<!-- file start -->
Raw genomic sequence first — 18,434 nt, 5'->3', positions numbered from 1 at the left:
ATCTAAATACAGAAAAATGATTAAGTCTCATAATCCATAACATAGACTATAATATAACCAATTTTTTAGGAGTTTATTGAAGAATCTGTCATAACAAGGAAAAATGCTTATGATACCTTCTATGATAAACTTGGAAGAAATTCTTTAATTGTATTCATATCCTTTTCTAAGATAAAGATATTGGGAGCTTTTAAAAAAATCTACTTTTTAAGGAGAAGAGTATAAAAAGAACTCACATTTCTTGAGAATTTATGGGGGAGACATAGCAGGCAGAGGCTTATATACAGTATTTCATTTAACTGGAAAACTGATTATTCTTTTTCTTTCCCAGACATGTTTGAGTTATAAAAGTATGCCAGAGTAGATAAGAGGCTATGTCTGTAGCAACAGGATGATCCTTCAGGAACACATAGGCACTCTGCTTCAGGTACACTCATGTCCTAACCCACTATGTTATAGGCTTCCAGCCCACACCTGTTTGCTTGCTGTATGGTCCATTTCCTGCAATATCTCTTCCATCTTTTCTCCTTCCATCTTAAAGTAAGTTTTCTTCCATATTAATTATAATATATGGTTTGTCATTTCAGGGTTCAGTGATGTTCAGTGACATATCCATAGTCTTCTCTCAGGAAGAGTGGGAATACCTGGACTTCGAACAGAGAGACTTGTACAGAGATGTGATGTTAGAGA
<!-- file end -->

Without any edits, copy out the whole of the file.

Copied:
Raw genomic sequence first — 18,434 nt, 5'->3', positions numbered from 1 at the left:
ATCTAAATACAGAAAAATGATTAAGTCTCATAATCCATAACATAGACTATAATATAACCAATTTTTTAGGAGTTTATTGAAGAATCTGTCATAACAAGGAAAAATGCTTATGATACCTTCTATGATAAACTTGGAAGAAATTCTTTAATTGTATTCATATCCTTTTCTAAGATAAAGATATTGGGAGCTTTTAAAAAAATCTACTTTTTAAGGAGAAGAGTATAAAAAGAACTCACATTTCTTGAGAATTTATGGGGGAGACATAGCAGGCAGAGGCTTATATACAGTATTTCATTTAACTGGAAAACTGATTATTCTTTTTCTTTCCCAGACATGTTTGAGTTATAAAAGTATGCCAGAGTAGATAAGAGGCTATGTCTGTAGCAACAGGATGATCCTTCAGGAACACATAGGCACTCTGCTTCAGGTACACTCATGTCCTAACCCACTATGTTATAGGCTTCCAGCCCACACCTGTTTGCTTGCTGTATGGTCCATTTCCTGCAATATCTCTTCCATCTTTTCTCCTTCCATCTTAAAGTAAGTTTTCTTCCATATTAATTATAATATATGGTTTGTCATTTCAGGGTTCAGTGATGTTCAGTGACATATCCATAGTCTTCTCTCAGGAAGAGTGGGAATACCTGGACTTCGAACAGAGAGACTTGTACAGAGATGTGATGTTAGAGA